Read more…

Fillable PDF Worksheet for Review of Municipal Codes & Ordinances

This new, free resource was designed to help communities conserve tree canopy during construction. Making Your Community Forest-Friendly is a 3-part publication that describes the components of a “forest-friendly” community, provides a fillable PDF worksheet for evaluating existing local regulations, and highlights additional ideas for making a community forest-friendly, beyond regulatory changes. 

Read more…

ReLeaf 2018 at RIT, Part II: Brian Skinner Receives First-Ever Heartwood Award

Council Vice President Steve Harris presented Brian Skinner with the Council’s first Heartwood Award in recognition of Brian’s many years of volunteer service to the Council in almost every conceivable capacity! We appreciate you so much, Brian. Thank you for being a model for the rest of us of consistent, effective, warm-hearted, long-term leadership. You can read more about Brian in this blog profile from 2014, and in this blog post, Brian reflected on his [semi] retirement. Congrats, Brian, on receiving your well-deserved, first-ever NYSUFC Heartwood Award! Photos by Michelle Sutton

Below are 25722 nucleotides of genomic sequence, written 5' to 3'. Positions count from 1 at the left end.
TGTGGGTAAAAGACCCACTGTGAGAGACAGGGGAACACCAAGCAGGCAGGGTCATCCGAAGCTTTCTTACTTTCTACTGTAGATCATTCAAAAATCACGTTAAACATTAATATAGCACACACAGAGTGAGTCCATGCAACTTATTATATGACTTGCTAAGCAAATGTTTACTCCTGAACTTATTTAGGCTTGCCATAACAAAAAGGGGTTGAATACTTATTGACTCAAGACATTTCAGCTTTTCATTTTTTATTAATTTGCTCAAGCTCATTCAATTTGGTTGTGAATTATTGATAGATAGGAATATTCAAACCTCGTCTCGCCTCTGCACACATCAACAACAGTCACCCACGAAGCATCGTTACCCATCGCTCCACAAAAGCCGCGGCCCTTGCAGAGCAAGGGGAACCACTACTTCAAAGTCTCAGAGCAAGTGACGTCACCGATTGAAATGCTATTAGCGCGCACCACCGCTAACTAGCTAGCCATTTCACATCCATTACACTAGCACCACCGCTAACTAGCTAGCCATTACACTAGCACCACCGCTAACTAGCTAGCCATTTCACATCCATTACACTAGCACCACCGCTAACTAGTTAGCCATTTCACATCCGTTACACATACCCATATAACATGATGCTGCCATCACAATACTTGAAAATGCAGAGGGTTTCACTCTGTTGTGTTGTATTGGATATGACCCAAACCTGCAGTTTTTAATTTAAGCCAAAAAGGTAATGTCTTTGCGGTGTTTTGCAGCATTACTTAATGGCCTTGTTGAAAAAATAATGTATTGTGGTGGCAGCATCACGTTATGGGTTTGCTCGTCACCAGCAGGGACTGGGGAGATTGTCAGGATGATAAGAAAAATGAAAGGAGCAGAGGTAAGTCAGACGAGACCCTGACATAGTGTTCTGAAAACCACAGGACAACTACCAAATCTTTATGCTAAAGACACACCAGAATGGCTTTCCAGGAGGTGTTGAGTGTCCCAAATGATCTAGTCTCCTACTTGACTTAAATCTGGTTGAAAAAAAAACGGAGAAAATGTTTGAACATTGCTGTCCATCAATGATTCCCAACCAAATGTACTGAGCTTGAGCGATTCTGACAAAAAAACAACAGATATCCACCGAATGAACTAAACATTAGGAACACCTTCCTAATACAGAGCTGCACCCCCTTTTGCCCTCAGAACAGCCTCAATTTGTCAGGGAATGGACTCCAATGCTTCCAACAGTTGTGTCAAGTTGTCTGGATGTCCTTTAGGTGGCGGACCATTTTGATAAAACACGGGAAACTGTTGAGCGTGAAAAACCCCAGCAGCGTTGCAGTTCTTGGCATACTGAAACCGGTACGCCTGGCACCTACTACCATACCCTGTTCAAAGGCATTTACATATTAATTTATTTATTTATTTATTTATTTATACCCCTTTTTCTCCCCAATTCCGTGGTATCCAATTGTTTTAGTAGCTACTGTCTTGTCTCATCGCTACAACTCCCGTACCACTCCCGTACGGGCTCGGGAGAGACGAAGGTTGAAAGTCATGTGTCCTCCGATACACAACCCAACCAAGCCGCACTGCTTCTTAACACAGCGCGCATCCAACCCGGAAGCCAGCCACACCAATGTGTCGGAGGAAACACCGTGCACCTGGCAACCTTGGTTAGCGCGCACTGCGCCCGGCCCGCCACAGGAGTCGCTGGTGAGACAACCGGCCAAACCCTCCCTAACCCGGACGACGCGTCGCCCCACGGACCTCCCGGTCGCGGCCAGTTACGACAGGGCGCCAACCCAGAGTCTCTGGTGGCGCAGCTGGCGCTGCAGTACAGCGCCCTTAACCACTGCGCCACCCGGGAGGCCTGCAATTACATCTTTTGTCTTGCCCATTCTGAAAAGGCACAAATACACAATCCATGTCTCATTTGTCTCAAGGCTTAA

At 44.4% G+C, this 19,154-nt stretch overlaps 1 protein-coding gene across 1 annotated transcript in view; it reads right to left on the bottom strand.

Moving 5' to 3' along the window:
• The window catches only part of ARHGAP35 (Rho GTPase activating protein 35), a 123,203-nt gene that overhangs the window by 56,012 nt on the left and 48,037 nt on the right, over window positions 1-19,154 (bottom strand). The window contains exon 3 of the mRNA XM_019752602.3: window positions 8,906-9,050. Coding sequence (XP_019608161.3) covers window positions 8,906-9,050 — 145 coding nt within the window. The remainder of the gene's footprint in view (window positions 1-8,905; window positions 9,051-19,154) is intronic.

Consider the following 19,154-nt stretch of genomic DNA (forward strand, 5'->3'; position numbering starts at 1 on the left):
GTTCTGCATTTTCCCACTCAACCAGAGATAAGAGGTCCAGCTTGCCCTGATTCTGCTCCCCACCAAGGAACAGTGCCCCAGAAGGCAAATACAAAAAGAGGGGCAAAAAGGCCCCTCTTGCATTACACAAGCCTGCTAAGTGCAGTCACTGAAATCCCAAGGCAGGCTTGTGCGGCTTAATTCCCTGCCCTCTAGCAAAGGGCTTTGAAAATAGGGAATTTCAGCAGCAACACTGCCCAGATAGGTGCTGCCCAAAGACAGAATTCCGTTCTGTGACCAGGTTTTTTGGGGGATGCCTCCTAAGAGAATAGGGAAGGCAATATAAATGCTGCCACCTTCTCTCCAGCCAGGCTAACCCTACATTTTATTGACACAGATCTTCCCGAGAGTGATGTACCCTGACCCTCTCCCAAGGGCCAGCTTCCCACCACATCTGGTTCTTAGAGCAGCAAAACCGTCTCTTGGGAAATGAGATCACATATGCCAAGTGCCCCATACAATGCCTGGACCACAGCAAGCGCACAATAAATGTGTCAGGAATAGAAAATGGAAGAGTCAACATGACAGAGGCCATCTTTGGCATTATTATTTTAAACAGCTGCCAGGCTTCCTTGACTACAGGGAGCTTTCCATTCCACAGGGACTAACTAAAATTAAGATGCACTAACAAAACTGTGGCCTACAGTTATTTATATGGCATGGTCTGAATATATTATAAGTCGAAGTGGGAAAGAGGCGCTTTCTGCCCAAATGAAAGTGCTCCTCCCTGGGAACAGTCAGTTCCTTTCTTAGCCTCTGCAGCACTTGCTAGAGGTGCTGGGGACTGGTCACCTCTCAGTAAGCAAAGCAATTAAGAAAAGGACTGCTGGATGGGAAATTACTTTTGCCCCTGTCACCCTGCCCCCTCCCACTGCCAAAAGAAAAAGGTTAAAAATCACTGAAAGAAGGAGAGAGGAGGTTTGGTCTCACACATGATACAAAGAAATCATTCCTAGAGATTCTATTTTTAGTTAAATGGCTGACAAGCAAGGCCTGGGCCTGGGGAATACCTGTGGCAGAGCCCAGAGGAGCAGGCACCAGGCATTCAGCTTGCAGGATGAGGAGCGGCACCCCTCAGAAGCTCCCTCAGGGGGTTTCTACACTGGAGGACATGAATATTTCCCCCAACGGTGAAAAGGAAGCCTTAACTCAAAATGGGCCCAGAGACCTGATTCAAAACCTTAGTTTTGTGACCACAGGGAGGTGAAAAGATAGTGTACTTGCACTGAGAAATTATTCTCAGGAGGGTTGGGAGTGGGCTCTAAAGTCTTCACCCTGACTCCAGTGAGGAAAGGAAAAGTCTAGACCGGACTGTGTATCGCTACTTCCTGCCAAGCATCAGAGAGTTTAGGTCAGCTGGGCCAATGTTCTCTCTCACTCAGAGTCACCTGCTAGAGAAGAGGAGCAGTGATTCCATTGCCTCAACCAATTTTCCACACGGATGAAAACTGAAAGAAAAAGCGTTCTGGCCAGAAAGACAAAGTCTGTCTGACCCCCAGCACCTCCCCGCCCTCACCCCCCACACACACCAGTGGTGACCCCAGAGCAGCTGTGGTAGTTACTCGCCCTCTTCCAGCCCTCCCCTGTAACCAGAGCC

Urban Forests Focus of 2018 UN International Day of Forests

In 2012, the United Nations General Assembly declared that 21 March of each year is to be observed as the International Day of Forests.

2018 Theme: Forests and Sustainable Cities

This global celebration of forests provides a platform to raise awareness of the importance of all types of woodlands and trees, and celebrate the ways in which they sustain and protect us.

Key Messages: